No Knead Ciabatta Bread

This bread is super easy to make—it just requires some advance planning since the dough has to rise for 18 hours. The list of ingredients is very short:

• 4 cups bread flour (3 1/2 cup white + 1/2 cup wheat)
• 1/4 tsp yeast
• 2 cups water
• 1 1/2 tsp salt

This 5 minute video gives a helpful play-by-play of how to make it. Even Eddie was entertained, asking to rewatch the "bread movie" several times. But just in case your attention span is shorter than a two-year old, here is the gist: Mix the ingredients together in a bowl for a minute or two until a sticky dough forms. Cover and let rise at room temperature for 18 hours. Form it into a long flat shape on an oiled cookie sheet. Cover with a towel and let rise for another 2 hours. Cook at 425 for 35-40 minutes.

My experience played out pretty much identical to the video with one exception. The original recipe calls for bread flour, but I used to unbleached all-purpose flour since that is what we have on hand. I'm no flour expert, but I assume this is why my loaf didn't turn out quite as light and bubbly as the one in the video. Do we have any bakers in the house? Am I right in my assumption?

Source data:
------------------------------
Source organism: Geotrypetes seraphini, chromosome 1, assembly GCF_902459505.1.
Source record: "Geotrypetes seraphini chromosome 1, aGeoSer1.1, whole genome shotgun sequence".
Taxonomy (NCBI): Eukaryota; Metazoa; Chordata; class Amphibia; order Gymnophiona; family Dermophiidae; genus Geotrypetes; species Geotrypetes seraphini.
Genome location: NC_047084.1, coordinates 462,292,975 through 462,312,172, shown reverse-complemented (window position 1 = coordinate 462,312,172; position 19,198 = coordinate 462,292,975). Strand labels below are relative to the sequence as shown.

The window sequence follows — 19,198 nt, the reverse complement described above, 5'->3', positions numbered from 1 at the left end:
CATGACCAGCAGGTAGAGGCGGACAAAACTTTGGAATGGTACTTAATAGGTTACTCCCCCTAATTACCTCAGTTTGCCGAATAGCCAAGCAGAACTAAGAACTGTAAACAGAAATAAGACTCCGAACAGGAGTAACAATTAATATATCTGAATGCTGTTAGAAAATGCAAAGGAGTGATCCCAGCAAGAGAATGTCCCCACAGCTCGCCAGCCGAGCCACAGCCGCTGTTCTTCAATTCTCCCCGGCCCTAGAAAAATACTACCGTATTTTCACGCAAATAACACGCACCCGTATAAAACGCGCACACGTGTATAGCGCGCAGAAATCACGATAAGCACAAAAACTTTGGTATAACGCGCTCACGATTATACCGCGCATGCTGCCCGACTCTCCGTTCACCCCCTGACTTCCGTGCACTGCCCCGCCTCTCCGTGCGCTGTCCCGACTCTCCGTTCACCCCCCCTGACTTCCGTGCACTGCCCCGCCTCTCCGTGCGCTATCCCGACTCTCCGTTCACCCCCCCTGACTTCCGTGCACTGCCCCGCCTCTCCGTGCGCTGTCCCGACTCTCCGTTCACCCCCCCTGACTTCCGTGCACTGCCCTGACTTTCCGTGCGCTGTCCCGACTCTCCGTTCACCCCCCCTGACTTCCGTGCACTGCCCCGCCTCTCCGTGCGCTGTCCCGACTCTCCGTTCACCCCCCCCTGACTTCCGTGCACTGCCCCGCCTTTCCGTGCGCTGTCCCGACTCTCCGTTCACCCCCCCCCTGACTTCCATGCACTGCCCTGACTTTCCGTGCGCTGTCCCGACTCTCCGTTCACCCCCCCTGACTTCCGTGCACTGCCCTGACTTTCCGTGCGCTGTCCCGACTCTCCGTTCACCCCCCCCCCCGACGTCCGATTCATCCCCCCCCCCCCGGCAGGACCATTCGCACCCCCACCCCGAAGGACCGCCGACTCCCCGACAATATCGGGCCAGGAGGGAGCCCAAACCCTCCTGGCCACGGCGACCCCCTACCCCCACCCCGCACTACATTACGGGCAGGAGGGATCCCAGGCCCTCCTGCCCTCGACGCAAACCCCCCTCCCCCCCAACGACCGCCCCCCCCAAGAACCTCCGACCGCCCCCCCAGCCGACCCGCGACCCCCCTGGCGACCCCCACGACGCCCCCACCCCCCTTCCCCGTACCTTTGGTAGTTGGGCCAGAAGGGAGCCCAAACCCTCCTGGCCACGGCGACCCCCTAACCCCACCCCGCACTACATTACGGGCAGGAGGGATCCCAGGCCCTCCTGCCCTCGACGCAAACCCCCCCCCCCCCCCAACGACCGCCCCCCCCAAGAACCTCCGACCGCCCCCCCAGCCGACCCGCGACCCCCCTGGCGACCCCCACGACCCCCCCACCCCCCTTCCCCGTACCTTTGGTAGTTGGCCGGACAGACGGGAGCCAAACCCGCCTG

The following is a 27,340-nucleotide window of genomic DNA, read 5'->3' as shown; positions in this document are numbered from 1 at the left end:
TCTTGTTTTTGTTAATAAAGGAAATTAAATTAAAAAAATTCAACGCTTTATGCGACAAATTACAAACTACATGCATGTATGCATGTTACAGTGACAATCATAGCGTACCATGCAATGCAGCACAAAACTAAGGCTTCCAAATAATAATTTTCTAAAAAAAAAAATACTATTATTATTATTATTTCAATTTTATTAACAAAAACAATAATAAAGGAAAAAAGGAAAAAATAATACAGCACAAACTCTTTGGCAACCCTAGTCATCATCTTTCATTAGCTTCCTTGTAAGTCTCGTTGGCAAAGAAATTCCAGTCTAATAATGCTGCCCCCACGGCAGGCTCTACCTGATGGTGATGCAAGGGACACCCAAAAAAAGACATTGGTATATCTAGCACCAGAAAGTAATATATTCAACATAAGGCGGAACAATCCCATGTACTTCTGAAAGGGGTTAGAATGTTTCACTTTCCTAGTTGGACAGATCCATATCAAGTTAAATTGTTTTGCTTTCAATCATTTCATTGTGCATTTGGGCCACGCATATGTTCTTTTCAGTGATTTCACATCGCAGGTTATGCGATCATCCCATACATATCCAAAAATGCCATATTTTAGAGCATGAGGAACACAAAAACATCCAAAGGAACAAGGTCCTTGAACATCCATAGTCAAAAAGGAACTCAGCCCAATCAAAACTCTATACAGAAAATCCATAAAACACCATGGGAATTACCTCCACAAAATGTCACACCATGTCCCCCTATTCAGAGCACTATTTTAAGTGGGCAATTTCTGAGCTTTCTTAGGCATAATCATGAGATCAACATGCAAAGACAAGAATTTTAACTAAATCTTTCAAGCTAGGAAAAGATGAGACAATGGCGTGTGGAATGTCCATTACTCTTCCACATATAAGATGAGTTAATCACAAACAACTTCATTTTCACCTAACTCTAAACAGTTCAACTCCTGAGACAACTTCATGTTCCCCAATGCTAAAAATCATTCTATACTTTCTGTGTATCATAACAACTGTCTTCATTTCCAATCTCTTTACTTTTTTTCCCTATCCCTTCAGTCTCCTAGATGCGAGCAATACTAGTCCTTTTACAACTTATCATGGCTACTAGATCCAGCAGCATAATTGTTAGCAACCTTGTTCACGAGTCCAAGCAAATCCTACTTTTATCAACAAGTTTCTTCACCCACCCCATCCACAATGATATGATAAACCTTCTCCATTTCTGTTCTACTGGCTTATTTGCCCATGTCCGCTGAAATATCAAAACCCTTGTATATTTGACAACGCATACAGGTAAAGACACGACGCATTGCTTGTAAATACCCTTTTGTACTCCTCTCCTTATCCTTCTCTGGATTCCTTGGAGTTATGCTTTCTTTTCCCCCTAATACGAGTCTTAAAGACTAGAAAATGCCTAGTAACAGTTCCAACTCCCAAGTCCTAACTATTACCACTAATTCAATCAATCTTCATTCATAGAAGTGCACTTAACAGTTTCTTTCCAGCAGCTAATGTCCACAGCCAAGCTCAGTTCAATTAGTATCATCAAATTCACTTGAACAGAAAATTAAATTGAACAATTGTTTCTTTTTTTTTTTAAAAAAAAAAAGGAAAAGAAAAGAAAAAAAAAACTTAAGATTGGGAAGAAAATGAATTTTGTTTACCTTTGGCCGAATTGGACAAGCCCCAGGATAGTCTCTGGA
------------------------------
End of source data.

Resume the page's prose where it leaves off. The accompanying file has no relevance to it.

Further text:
robmba said...

I think bread flour has extra gluten in it. You can just buy gluten to add in. The gluten adds some elasticity to the dough, so it can stretch out more without all the air escaping, so you're probably right, that is what you need.

This is about the same as the no knead dutch oven bread I've made, except that you don't cook it in a dutch oven, and when I made loaves with and without extra gluten, the one with the gluten was a lot taller and rounder, rather than flatter and spread out.

Anonymous said...

18 hours? Did you have to start in the middle of the night to have it read at dinner?

It looks good. I'm going to share with you some super easy artisan loaves I've found recently that take less time.

robmba said...

I look forward to the bonus artisan bread recipes...always looking for something new.

I would say, though, that just because it takes awhile doesn't mean it's bad. It just takes a little planning. Since there's no kneading, it may actually take less time than a traditional loaf of bread in terms of active participation on the part of the baker.

It takes maybe 5 minutes to toss the ingredients together in a scrappy dough, when in a traditional recipe you'd barely be done activating the yeast, with plenty of mixing and kneading left, not to mention getting the liquid to just the right temperature so it rises but doesn't kill the cultures.

Dave said...

I mixed up the dough around 9 pm the night before, then it was ready to shape around 3 pm the next afternoon. Add 2 more hours of rising and a half hour for baking, and it's coming out of the oven around 5:30-6:00. But there's probably only 10-15 minutes of actual work involved.

How much gluten do you add in ratio to the all-purpose flour?

robmba said...

It's about 2 T of gluten per loaf.

I've also tried out dough enhancer, which you'd add about the same amount, 1-2 T.